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Etruscans: An Ancient Civilization

Updated: Nov 26, 2022

Written by Bedirhan Atabay


Etruscans were a nation that existed in Etruria, currently the Tuscany province of Italy. Their country expanded from Genoa to Venice. This civilization was one of the most advanced of its era. However, what happened to them? Why did they fail and why were they forgotten for millenniums? Here is the reason why:


According to Herodot, an Ancient Greek historian, Etruscans migrated to Italy from Anatolia. In addition, some historians suggest that they had similar rituals to Ancient Truvans; thus, the theory that Etruscans are from Anatolia is the strongest theory. Etruscans ruled over a huge portion of land and they were the largest nation in the Italian peninsula at their height. The reason why they fell? Because they were in the form of a confederation, which means that Etruscans were divided among smaller states, resulting in constant fighting with each other. Without authority, a state would perish. In 753 BC, a new city in Central Italy was built, Rome. At first, the Etruscans did not care much about the city since it was much smaller than an average Etruscan city. However, Rome became a kingdom under one authority and they managed to defeat one of the main Etruscan Kingdoms. However, Etruscans were not scared of the Roman victory, instead, they were happy that one of their rivals was gone. Soon, Romans started invading Etruscia and, unsurprisingly, Etruscans were unable to form an actual army for a long time. When they formed their army, it was too late and Romans conquered the whole of Etruscan.


However, it was not the end of their culture. In fact, what we know as “Roman Culture” was derived from Etruscan and Greek cultures. Etruscan heritage did not die there, instead, parts of their culture spread into the whole of Europe by Romans. Etruscans were using their own alphabet, which was a version of the Greek Alphabet. Despite this, their language was quite unique as unlike most of the languages in Europe, the Etruscan language is not a part of the Indo-Aryan language family. Even though they were actively using an alphabet, speaking was the more common way to store knowledge, and the usage of letters was not common among Etruscans. Their sculpture culture, derived from Greek culture, was divided into 5 branches and each of them flourished in different eras:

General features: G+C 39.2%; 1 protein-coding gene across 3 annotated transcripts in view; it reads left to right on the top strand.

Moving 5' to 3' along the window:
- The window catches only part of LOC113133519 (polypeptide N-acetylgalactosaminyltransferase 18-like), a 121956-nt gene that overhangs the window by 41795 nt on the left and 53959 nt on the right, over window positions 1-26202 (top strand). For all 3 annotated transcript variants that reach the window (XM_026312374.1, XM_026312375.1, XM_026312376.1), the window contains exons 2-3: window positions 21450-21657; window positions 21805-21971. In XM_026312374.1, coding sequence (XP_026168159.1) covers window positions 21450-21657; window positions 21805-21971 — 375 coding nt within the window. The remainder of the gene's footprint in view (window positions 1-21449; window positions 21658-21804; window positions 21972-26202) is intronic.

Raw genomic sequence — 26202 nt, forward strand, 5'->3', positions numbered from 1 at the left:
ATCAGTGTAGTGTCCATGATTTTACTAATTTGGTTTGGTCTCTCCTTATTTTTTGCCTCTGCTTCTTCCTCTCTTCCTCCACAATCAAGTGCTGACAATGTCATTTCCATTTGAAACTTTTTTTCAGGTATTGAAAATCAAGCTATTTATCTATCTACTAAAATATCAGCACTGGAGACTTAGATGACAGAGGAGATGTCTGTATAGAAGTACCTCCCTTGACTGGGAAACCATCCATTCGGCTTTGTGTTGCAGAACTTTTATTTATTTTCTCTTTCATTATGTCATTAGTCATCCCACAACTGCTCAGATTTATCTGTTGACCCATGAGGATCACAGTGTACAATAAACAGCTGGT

• Villanovan (Geometric) Period: 9th - 8th centuries BC

  • Orientalizing Period: 7th century BC

  • Archaic Period: 6th - mid 5th centuries BC

  • Classical Period: mid 5th - mid 4th centuries BC

  • Hellenistic Period: 3th - 1st centuries BC

Etruscans had their own architectural style which influenced Roman architecture. Etruscans worshipped outside; therefore, their architectural style was influenced by this trait. They built temples. This was one of them:











The Temple of Jupiter Optimus Maximus, was rebuilt in Greek style in 95 BC.


They were living in mud-straw shelters looking like this:
















As you can see, Etruscans were the creators of the roots of Roman Culture, causing their culture to affect most of the civilizations in the world.


References:
  1. AYDA, Adile. "Etrüskler Türk mü İdi?" Türk Tarih Kurumu Yayınları. Ankara, 2014. ISBN 978-975-16-2922-7

  2. Benelli, Enrico (2017). "Alphabets and language". In Naso, Alessandro (ed.). Etruscology. Berlin, Germany: Walter de Gruyter. pp. 245–253. ISBN 978-1934078495.

  3. Emeline H. Richardson. (n.d.). Etruscan culture, land and people. By axel boethius, Carl fries, Einar Gjerstad, Krister Hanell, Carl Eric Ostenberg, Vagn Poulsen, Bengt Thordeman, Erik Welin, Erik wetter, and nils G. Sahlin. | American Journal of archaeology: Vol 69, no 1. American Journal of Archaeology. https://www.journals.uchicago.edu/doi/10.2307/502273

  4. Stephen J. Simon, Luisa Banti. Etruscan Cities and Their Culture. Translated by Erika Bizzarri. Berkeley and Los Angeles: University of California Press. 1973. Pp. vi, 322. $14.50 and Werner Keller. The Etruscans. Translated from the German by Alexander and Elizabeth Henderson. New York: Alfred A. Knopf. 1974. Pp. xiv, 435, xxi. $12.50, The American Historical Review, Volume 80, Issue 5, December 1975, Pages 1304–1305, https://doi.org/10.1086/ahr/80.5.1304-a

  5. Nancy Thomson de Grummond. (2015, November 12). Ancient Italic people. Encyclopedia Britannica. https://www.britannica.com/EBchecked/topic/297441/Italic-people/26562/The-Etruscans

  6. Hugh Honour, & John Fleming. (2005). A world history of art. https://books.google.com.tr/books/about/A_World_History_of_Art.html?id=qGb4pyoseH4C&redir_esc=y

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